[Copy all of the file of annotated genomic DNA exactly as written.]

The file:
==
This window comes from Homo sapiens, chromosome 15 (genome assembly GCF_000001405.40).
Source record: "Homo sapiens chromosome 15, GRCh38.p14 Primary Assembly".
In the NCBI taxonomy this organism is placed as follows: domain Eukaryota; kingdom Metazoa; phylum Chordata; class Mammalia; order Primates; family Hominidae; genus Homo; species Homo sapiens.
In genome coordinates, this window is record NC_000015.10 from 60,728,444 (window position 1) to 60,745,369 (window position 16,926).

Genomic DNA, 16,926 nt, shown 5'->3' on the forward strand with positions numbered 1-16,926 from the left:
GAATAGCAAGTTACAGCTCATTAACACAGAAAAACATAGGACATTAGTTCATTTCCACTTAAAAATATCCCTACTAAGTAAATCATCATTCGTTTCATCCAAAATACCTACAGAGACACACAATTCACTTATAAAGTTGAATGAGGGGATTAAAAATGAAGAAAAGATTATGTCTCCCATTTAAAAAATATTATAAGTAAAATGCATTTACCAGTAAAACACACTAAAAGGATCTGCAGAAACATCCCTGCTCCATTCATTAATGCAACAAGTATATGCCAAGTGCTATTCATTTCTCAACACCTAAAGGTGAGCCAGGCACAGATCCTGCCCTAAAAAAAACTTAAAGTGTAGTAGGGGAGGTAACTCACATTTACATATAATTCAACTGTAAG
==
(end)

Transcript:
This window comes from Homo sapiens, chromosome 15 (genome assembly GCF_000001405.40).
Source record: "Homo sapiens chromosome 15, GRCh38.p14 Primary Assembly".
In the NCBI taxonomy this organism is placed as follows: domain Eukaryota; kingdom Metazoa; phylum Chordata; class Mammalia; order Primates; family Hominidae; genus Homo; species Homo sapiens.
In genome coordinates, this window is record NC_000015.10 from 60,728,444 (window position 1) to 60,745,369 (window position 16,926).

Genomic DNA, 16,926 nt, shown 5'->3' on the forward strand with positions numbered 1-16,926 from the left:
GAATAGCAAGTTACAGCTCATTAACACAGAAAAACATAGGACATTAGTTCATTTCCACTTAAAAATATCCCTACTAAGTAAATCATCATTCGTTTCATCCAAAATACCTACAGAGACACACAATTCACTTATAAAGTTGAATGAGGGGATTAAAAATGAAGAAAAGATTATGTCTCCCATTTAAAAAATATTATAAGTAAAATGCATTTACCAGTAAAACACACTAAAAGGATCTGCAGAAACATCCCTGCTCCATTCATTAATGCAACAAGTATATGCCAAGTGCTATTCATTTCTCAACACCTAAAGGTGAGCCAGGCACAGATCCTGCCCTAAAAAAAACTTAAAGTGTAGTAGGGGAGGTAACTCACATTTACATATAATTCAACTGTAAG